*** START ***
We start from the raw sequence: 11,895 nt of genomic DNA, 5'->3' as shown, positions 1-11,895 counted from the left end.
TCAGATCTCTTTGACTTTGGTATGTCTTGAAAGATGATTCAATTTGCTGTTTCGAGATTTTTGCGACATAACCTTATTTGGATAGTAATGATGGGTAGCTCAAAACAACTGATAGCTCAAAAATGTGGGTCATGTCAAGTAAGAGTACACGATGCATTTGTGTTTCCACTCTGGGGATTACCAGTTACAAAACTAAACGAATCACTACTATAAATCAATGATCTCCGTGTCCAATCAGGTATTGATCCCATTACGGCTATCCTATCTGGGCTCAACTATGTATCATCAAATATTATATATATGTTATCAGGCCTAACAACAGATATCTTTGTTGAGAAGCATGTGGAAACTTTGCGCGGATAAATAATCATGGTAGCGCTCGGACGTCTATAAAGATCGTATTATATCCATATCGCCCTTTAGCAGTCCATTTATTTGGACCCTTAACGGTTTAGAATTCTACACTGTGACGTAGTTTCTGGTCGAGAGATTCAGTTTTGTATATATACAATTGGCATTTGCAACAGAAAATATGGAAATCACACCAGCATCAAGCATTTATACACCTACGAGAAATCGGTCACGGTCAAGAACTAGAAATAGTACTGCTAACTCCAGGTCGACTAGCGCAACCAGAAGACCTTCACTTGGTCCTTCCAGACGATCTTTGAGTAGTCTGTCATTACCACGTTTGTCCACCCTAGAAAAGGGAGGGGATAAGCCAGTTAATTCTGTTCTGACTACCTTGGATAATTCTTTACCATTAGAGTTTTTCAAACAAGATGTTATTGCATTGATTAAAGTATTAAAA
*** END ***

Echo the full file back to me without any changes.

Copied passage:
We start from the raw sequence: 11,895 nt of genomic DNA, 5'->3' as shown, positions 1-11,895 counted from the left end.
TCAGATCTCTTTGACTTTGGTATGTCTTGAAAGATGATTCAATTTGCTGTTTCGAGATTTTTGCGACATAACCTTATTTGGATAGTAATGATGGGTAGCTCAAAACAACTGATAGCTCAAAAATGTGGGTCATGTCAAGTAAGAGTACACGATGCATTTGTGTTTCCACTCTGGGGATTACCAGTTACAAAACTAAACGAATCACTACTATAAATCAATGATCTCCGTGTCCAATCAGGTATTGATCCCATTACGGCTATCCTATCTGGGCTCAACTATGTATCATCAAATATTATATATATGTTATCAGGCCTAACAACAGATATCTTTGTTGAGAAGCATGTGGAAACTTTGCGCGGATAAATAATCATGGTAGCGCTCGGACGTCTATAAAGATCGTATTATATCCATATCGCCCTTTAGCAGTCCATTTATTTGGACCCTTAACGGTTTAGAATTCTACACTGTGACGTAGTTTCTGGTCGAGAGATTCAGTTTTGTATATATACAATTGGCATTTGCAACAGAAAATATGGAAATCACACCAGCATCAAGCATTTATACACCTACGAGAAATCGGTCACGGTCAAGAACTAGAAATAGTACTGCTAACTCCAGGTCGACTAGCGCAACCAGAAGACCTTCACTTGGTCCTTCCAGACGATCTTTGAGTAGTCTGTCATTACCACGTTTGTCCACCCTAGAAAAGGGAGGGGATAAGCCAGTTAATTCTGTTCTGACTACCTTGGATAATTCTTTACCATTAGAGTTTTTCAAACAAGATGTTATTGCATTGATTAAAGTATTAAAA